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2 Answers

Winter reading

Asked by: 3886 views
General Aviation, Private Pilot, Student Pilot

Now that winter season (snow) is coming soon to the midwest I'm hoping to find some interesting aviation related books.  Anyone have favorites that they like?  I would love to have something that can keep my feet wet but not be dry reading.

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2 Answers

  1. Kent Shook on Oct 27, 2010

    If you’re looking to learn more about aviation in general, Rod Machado’s books are about as far from “dry reading” as you’ll get.

    If you want some great time-consuming books, check out the aviation classics like Rinker Buck’s “Flight of Passage,” Ernest Gann’s “Fate is the Hunter,” and others.

    I also just read a book I had never heard of before – “Serenade to the Big Bird” by Bert Stiles, a WWII B-17 copilot. There are a lot of WWII books out there, but this one is different: Stiles wrote it DURING his B-17 tour in Europe. He re-upped as a fighter pilot and was killed a few months later, he never made it home (his mom got the book published). It is raw, moving, and maybe the most amazing book I’ve ever read. (I wish it were longer!) I highly recommend it.

    If you’re looking for a book on winter flying – Well, there’s some FAA publications I think, but that’s about as dry as you get.

    However I’d also suggest that you not just park the plane for the winter. There are still quite a few nice VFR days here in the Midwest in the winter, and I personally *really* like flying in the winter (I’m in Wisconsin) because aircraft performance is stellar and unless winds are high, the air is generally smooth as glass so it’s a great time to take first-timers flying. Just be sure you dress warmly enough to be outside long enough to preflight (and be sure to make sure your breather tube isn’t iced over) and get to takeoff without freezing – Once you take off the cabin heat should work effectively and get you warmed up again.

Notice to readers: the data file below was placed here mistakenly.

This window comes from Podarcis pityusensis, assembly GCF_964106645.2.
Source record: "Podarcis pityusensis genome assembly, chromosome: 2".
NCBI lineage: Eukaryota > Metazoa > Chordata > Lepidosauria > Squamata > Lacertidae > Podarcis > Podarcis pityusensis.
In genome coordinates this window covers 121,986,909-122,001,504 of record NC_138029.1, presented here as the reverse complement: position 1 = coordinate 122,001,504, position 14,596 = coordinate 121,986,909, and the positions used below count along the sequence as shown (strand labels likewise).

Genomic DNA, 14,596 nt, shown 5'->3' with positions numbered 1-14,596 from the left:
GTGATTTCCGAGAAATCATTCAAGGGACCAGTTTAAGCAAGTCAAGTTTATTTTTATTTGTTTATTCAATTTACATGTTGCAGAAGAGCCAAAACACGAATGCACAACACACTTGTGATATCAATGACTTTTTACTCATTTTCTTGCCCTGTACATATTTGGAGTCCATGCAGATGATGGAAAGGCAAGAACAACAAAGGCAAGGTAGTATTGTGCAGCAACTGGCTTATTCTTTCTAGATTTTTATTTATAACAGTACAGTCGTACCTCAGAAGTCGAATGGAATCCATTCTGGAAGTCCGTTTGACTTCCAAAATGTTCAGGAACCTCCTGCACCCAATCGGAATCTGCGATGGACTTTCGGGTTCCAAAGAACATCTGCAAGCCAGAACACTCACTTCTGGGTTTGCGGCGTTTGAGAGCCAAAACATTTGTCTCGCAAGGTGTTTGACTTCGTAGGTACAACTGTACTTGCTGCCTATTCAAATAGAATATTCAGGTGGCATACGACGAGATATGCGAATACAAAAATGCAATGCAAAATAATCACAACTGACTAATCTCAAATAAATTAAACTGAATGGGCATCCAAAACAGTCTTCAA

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  2. Paul Tocknell on Oct 27, 2010

    I am really into reading “old” flight training manuals right now and have a few favorites.  Both of them are hard to find but are collectible and well worth the investment. I have linked the titles to Abebooks.com which is a great source for finding used and rare books online.

    1) Student Pilot Handbook by Jack Hunt and illustrated by Ray  Fahringer.  This book is really unique.  There has never been a pilot training manual like this one and will never be one like this again.  This handbook is full of illustrations / cartoons illustrating every flight maneuver from S-Turns across a roads to loops and rolls.   I can read this book a hundred times and always learn something new.

    2)  Safe for Solo. What Every Young Aviator Should Know.  Another classic WWII era book which explains (for lack of better explanation) the commonsense of flying.  This is what every good instructor has been trying to explain but just can’t seem to get across.  This book with it’s clever illustrations (by Robert C. Osborn) lays out clearly the fundamentals of flying.  This is the kind of book Capt. Sully’s flight instructor would have read.

    *A little shameless self promotion*…sorry.

    Check out my other site, Flight Training Books.com which you can use to track down pilot training and flight instruction books.

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